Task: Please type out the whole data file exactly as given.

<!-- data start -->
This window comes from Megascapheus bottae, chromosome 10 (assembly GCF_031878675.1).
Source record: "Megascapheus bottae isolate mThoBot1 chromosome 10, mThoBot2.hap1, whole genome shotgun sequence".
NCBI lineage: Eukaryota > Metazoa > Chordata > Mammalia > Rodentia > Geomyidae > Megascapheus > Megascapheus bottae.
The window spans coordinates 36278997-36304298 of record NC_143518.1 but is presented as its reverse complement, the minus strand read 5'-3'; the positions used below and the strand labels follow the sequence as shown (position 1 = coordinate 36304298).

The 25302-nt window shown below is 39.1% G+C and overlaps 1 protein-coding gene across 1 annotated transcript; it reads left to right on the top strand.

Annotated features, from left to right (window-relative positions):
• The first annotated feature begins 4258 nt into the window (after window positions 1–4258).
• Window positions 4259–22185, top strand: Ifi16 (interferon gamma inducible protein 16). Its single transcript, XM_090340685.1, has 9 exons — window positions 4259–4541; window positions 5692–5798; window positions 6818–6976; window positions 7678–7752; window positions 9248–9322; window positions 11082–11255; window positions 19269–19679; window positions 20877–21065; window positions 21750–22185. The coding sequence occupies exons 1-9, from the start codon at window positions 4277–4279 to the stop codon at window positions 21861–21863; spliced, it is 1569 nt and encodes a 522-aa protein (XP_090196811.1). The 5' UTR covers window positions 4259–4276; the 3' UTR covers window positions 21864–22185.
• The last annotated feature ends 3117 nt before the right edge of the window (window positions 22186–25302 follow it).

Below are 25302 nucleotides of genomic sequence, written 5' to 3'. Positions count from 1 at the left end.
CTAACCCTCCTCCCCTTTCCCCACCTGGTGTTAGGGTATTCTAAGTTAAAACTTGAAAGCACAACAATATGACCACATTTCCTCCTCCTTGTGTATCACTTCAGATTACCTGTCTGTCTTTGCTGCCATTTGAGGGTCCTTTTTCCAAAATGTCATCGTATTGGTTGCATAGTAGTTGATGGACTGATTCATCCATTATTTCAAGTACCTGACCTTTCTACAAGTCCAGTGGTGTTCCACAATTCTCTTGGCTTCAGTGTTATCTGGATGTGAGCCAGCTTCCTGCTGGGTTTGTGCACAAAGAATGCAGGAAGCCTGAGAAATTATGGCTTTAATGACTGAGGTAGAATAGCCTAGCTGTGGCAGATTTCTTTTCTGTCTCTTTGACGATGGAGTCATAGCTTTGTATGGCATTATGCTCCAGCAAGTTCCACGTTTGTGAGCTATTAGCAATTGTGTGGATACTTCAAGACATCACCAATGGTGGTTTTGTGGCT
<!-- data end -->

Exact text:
This window comes from Megascapheus bottae, chromosome 10 (assembly GCF_031878675.1).
Source record: "Megascapheus bottae isolate mThoBot1 chromosome 10, mThoBot2.hap1, whole genome shotgun sequence".
NCBI lineage: Eukaryota > Metazoa > Chordata > Mammalia > Rodentia > Geomyidae > Megascapheus > Megascapheus bottae.
The window spans coordinates 36278997-36304298 of record NC_143518.1 but is presented as its reverse complement, the minus strand read 5'-3'; the positions used below and the strand labels follow the sequence as shown (position 1 = coordinate 36304298).

The 25302-nt window shown below is 39.1% G+C and overlaps 1 protein-coding gene across 1 annotated transcript; it reads left to right on the top strand.

Annotated features, from left to right (window-relative positions):
• The first annotated feature begins 4258 nt into the window (after window positions 1–4258).
• Window positions 4259–22185, top strand: Ifi16 (interferon gamma inducible protein 16). Its single transcript, XM_090340685.1, has 9 exons — window positions 4259–4541; window positions 5692–5798; window positions 6818–6976; window positions 7678–7752; window positions 9248–9322; window positions 11082–11255; window positions 19269–19679; window positions 20877–21065; window positions 21750–22185. The coding sequence occupies exons 1-9, from the start codon at window positions 4277–4279 to the stop codon at window positions 21861–21863; spliced, it is 1569 nt and encodes a 522-aa protein (XP_090196811.1). The 5' UTR covers window positions 4259–4276; the 3' UTR covers window positions 21864–22185.
• The last annotated feature ends 3117 nt before the right edge of the window (window positions 22186–25302 follow it).

Below are 25302 nucleotides of genomic sequence, written 5' to 3'. Positions count from 1 at the left end.
CTAACCCTCCTCCCCTTTCCCCACCTGGTGTTAGGGTATTCTAAGTTAAAACTTGAAAGCACAACAATATGACCACATTTCCTCCTCCTTGTGTATCACTTCAGATTACCTGTCTGTCTTTGCTGCCATTTGAGGGTCCTTTTTCCAAAATGTCATCGTATTGGTTGCATAGTAGTTGATGGACTGATTCATCCATTATTTCAAGTACCTGACCTTTCTACAAGTCCAGTGGTGTTCCACAATTCTCTTGGCTTCAGTGTTATCTGGATGTGAGCCAGCTTCCTGCTGGGTTTGTGCACAAAGAATGCAGGAAGCCTGAGAAATTATGGCTTTAATGACTGAGGTAGAATAGCCTAGCTGTGGCAGATTTCTTTTCTGTCTCTTTGACGATGGAGTCATAGCTTTGTATGGCATTATGCTCCAGCAAGTTCCACGTTTGTGAGCTATTAGCAATTGTGTGGATACTTCAAGACATCACCAATGGTGGTTTTGTGGCT